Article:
Sports + Poetry = Engaged Learners
ISBN    978-1-934894-22-4
Poetry instruction for Grades 7-10
100 pages
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This 100-page volume from the






is helpful to new or young poets who
are studying how poems are crafted.  
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Here's a sample from the book.  
Each poem is presented with a set of guiding questions or comments.  
A complete set of suggested responses is provided at the end of the book.


(The following is from the book ON GOLF: & Other Sports and Non-sports – reprinted here by permission of the publisher)



Eulogy                               by Barbara Smith


Somewhere back there was a dedicated point,
A moment when you crouched,
Foot pressed against the starting block,
Fingertips planted in the cinders,
Eyes and heart focused on the track ahead.

Then the run, the years of used cars and mortgages,
Mortices and beneficiaries,
With an occasional barbecue in the backyard.

And now, head high, arms flung free and clear,
You complete the course and break the tape.

Our tears cheer your victory.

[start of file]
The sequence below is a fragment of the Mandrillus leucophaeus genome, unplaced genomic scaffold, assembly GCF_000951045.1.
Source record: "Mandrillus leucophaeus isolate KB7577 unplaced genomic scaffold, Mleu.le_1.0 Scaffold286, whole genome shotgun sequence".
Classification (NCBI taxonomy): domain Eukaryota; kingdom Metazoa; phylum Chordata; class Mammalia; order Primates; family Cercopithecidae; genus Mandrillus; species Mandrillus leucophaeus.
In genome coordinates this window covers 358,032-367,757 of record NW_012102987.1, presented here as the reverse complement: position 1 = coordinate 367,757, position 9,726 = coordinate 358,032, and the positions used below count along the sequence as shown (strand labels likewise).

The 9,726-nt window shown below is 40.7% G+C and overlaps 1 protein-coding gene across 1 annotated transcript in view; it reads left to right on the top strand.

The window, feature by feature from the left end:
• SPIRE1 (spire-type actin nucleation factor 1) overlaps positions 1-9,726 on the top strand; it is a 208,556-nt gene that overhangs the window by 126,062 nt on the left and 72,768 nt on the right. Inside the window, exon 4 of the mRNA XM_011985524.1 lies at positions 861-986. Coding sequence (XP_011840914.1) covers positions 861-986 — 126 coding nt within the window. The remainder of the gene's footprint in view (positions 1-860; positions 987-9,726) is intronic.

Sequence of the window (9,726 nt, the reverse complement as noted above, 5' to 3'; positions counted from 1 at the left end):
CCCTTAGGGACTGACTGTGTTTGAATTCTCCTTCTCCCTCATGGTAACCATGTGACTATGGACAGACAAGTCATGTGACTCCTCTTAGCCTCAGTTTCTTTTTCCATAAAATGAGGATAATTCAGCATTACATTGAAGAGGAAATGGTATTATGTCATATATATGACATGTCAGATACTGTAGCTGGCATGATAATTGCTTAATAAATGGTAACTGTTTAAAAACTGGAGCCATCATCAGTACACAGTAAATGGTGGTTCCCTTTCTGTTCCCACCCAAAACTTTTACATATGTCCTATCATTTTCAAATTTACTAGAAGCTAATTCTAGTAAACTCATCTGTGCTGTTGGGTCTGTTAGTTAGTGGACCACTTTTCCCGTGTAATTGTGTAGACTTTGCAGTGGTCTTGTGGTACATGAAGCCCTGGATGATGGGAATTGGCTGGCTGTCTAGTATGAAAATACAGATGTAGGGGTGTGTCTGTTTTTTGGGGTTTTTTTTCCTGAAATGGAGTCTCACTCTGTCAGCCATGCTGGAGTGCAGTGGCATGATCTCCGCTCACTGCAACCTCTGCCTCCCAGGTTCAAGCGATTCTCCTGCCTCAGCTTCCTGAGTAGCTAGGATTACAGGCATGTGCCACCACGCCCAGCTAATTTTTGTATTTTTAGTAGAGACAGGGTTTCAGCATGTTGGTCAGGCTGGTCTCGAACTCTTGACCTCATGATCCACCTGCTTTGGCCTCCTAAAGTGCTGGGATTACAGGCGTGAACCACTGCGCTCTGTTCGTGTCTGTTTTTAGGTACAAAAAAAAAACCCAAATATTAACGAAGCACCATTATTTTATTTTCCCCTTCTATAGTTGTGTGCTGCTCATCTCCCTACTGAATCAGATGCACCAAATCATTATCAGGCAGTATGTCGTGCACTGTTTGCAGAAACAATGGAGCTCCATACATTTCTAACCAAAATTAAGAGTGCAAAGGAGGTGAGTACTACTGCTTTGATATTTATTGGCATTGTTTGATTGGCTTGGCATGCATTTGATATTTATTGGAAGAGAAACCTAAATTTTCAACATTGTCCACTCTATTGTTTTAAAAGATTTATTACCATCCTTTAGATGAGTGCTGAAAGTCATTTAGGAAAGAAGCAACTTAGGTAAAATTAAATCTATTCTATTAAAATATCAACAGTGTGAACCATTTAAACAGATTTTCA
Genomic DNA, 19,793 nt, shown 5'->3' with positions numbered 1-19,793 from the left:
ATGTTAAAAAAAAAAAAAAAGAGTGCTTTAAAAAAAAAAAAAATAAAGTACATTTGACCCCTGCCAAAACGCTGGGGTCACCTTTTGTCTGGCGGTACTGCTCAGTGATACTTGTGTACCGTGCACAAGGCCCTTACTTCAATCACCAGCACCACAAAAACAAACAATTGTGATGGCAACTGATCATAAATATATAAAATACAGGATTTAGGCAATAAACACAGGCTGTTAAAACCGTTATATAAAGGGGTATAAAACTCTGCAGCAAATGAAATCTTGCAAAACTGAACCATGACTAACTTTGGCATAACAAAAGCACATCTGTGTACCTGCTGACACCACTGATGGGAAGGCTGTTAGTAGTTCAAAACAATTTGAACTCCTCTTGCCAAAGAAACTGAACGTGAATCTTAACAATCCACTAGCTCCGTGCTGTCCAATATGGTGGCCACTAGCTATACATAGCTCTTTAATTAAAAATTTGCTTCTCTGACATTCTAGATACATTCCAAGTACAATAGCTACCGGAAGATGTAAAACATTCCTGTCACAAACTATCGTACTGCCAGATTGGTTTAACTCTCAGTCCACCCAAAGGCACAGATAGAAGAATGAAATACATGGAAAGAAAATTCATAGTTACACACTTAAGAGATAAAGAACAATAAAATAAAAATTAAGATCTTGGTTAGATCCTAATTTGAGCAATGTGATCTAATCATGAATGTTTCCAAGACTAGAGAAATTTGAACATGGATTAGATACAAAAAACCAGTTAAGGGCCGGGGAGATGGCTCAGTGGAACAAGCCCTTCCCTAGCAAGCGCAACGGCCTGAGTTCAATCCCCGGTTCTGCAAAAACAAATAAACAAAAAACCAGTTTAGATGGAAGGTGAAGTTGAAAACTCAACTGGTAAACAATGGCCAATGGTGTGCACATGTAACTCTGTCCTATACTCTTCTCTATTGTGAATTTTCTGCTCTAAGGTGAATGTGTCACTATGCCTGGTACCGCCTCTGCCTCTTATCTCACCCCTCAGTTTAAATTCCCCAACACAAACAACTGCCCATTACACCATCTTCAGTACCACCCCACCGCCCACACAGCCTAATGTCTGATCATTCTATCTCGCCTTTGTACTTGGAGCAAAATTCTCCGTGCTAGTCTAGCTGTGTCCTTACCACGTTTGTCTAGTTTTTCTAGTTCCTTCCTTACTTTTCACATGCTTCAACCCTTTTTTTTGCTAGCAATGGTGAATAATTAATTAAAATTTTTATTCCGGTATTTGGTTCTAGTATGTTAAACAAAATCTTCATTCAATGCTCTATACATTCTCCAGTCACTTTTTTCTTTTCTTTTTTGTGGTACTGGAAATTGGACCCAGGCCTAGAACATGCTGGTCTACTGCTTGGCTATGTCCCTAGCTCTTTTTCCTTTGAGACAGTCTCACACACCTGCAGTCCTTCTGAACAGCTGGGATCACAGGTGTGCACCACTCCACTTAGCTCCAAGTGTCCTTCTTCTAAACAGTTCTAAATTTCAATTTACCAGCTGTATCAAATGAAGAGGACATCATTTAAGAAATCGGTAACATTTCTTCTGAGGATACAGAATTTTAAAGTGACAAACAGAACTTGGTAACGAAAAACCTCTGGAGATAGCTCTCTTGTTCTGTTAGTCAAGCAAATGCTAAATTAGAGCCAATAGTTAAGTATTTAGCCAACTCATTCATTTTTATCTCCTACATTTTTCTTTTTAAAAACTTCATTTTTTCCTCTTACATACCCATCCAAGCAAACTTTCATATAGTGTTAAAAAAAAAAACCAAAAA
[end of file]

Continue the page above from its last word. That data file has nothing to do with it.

Questions:

1.  Dictionary time! What does the word “eulogy” mean?

2.  Who is the speaker in this poem?

3.  Why do you suppose the stanzas decrease in length?

4.  What race or “run” is being referred to in this poem?

5.  What has happened to the runner who is addressed in the poem as “you”?

6.  A very famous eulogy poem related to sports is “To an Athlete Dying Young” by A.E. Housman, which you can find in a library or online search. Compare the two poems in
style and purpose. Can you find similarities in each speaker’s message? Differences?



Suggested responses for “Eulogy” questions:

2. A grieving friend or relative of a person recently deceased
3. For a sense of finality, real ending
4. Life
5. The runner is the person who has died after a long life.
6. Examples: one
similarity is that both use second person address (“you”); one difference is that one eulogy is for a young person, while the other eulogy is for someone older
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